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May 20, 2010


emc doesn't need 14+1 R5 numbers to hit the 20% savings number. It works with all sort of raid configs and is does not rely on 14+1s


I don't quite understand how you can say that that if I have 135 TB of useable capacity requirements, that you can accomplish this with 139.2 TB of raw spinning disk.

When I use the NetApp storage efficiency calculator, It shows that for 135 TB of usable capacity it would require 204 TB of RAW. I did not change any values, just simply put 135 TB in my companies capacity requirements. That is more along the lines of 67% raw to useable capacity.

As for the EMC tool, and so we don't start the debate of best practices, or is that how a real EMC customer would deploy this, I used a very conservative all 4+1 R5 configuration, which in reality, most customers will deploy a mixture of RAID group sizes. In a roughly 35 TB NAS and 100 TB SAN configuration, I end up with 62% Raw to useable.

Now here is the interesting part. These EMC numbers are BEFORE I account for Virtual Provisioning, and dedupe alone. The NetApp numbers already take into account all of this stuff. Then I add things like FAST v2 and FAST Cache, I can get even more efficient.

Hey Pete,

I wonder if we are related :). Thanks for the comment.

The 135TB on 139TB of physical disk is achieved by block deduplication reducing the amount of physical storage the 135TB of data would consume.

The NetApp efficiency calculator is a top down look at storage efficiency, where as the EMC calculator is a bottom-up look at RAW to usable capacity. The tools aren't outright comparable.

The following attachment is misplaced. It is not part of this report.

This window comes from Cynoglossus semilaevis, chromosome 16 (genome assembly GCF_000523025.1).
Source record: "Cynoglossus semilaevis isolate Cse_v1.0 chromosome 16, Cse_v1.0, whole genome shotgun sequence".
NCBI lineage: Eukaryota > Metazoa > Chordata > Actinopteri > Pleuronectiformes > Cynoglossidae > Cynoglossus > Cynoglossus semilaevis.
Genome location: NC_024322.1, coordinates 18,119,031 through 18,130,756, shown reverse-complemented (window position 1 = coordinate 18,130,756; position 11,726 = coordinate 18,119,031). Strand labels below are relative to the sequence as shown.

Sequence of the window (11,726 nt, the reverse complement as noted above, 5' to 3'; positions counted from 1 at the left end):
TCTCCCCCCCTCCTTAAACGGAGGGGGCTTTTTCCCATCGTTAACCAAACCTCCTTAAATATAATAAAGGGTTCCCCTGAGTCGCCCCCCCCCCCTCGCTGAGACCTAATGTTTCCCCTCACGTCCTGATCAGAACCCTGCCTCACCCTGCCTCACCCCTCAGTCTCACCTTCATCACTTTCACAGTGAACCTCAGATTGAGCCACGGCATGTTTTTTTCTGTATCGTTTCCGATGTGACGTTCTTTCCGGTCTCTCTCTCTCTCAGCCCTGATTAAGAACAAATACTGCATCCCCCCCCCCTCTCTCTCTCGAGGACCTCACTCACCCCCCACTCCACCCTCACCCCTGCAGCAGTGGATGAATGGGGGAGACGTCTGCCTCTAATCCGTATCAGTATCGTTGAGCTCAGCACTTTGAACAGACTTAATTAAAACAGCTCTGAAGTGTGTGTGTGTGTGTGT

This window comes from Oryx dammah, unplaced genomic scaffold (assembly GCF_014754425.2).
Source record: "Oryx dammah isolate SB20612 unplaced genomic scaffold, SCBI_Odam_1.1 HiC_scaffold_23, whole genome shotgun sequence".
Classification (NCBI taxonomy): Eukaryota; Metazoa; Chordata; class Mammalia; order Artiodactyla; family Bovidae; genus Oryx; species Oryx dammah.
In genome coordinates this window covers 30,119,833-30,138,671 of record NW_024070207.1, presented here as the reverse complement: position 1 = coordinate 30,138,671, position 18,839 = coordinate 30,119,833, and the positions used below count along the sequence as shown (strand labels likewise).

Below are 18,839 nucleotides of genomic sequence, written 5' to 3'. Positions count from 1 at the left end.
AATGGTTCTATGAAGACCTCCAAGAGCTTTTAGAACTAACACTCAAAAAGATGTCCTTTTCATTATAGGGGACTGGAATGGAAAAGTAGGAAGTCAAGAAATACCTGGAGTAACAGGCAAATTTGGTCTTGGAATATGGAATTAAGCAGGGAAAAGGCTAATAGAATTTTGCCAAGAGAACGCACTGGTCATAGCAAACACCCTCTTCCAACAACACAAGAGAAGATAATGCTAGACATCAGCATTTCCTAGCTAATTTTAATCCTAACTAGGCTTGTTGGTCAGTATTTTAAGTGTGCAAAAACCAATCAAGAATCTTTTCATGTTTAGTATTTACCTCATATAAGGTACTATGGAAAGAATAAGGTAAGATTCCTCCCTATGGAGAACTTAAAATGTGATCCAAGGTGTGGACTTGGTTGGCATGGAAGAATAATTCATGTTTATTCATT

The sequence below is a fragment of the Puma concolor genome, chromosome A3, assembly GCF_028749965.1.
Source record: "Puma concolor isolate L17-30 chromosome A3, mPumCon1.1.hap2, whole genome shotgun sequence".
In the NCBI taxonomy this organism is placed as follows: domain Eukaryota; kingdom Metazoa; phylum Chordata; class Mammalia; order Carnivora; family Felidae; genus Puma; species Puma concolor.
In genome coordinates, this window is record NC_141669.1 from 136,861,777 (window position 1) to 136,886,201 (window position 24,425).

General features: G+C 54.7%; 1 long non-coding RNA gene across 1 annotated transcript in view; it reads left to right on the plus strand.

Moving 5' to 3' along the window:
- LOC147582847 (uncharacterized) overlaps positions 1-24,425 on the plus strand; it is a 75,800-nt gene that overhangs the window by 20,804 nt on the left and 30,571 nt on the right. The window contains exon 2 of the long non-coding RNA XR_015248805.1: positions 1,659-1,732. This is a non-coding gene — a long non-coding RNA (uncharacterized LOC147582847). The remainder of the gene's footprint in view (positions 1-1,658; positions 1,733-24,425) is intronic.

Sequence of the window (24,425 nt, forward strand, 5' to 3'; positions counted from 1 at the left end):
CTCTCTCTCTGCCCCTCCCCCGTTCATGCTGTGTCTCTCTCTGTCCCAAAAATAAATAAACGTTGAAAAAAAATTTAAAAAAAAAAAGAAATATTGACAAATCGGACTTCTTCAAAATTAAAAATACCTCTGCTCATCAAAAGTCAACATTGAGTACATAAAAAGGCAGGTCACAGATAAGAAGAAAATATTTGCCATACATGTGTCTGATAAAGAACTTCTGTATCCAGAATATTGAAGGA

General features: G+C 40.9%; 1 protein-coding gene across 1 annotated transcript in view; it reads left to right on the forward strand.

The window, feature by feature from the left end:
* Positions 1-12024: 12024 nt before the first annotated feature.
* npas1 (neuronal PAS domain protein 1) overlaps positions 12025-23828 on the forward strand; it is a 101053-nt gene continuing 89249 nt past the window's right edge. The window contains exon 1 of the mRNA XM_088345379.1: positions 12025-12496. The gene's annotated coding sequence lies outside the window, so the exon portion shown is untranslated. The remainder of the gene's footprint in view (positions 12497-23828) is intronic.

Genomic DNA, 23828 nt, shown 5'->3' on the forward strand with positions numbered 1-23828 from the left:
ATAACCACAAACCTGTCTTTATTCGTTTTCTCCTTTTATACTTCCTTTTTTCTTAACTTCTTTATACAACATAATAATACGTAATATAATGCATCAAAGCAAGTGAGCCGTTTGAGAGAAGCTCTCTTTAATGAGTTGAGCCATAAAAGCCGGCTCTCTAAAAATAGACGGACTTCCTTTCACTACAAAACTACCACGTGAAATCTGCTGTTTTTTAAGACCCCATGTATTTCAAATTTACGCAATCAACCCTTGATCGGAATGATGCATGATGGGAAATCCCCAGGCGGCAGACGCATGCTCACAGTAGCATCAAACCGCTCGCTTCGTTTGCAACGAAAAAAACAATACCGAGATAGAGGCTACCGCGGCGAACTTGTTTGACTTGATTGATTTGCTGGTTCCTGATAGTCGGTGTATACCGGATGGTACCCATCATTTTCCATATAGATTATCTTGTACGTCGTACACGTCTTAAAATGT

All LUNs have some wasted space in them. Typical customers provision nearly 60% additional storage than they need. For example, a filesystem on a 1TB LUN may only be consuming 300GB of capacity. The additional 700GB is allocated, but not holding data. This is over-provisioned storage. The EMC calculator is just looking for a number of usable capacity that will be provisioned to the host (eg. the 1TB LUN). The NetApp Calculator is looking for the actual "consumed" capacity (eg. the 300GB within the LUN) as the input. By having you put in the estimated consumed capacity and allowing the tool to estimate typical "wasted/Overprovisioned" space, we can get a rough idea on how much thin provisioning may save you.

If you just want a RAW to usable comparison with no additional efficiency features, NetApp uses another tool for that which is almost identical to EMCs calculator. If you think about it, the RAW to usable numbers (without other features) should almost always be similar as both NetApp and EMC provision Raidgroups into usable capacity.

NetApp does have an additional 10% overhead for our virtualization layer that EMC doesn't have, but NetApp also recommends much larger (14+2 thorough 20+2) raid group sizes for all production workloads regardless of performance needs that improves our efficiency. When considering these together, the RAW to Usable numbers should be a near wash. I'll demonstrate that in my next post.

The discussion here SHOULD be on how we can reduce usable capacity after the raidgroups are built, as that is where the differences lie.

I hope this helps. The calculator can seem a bit confusing and I'll touch base with some contacts internally to see if we can have the wording updated to prevent misunderstandings like this. Thanks again for the post!

Guys, the secalc.com site has a bug (that Kusek exploited) when calculating netapp storage with all efficiencies turned off.

226 base 10 TB (or about 200 base2) are needed to provide over 150TB usable without any of the space efficiency features turned on.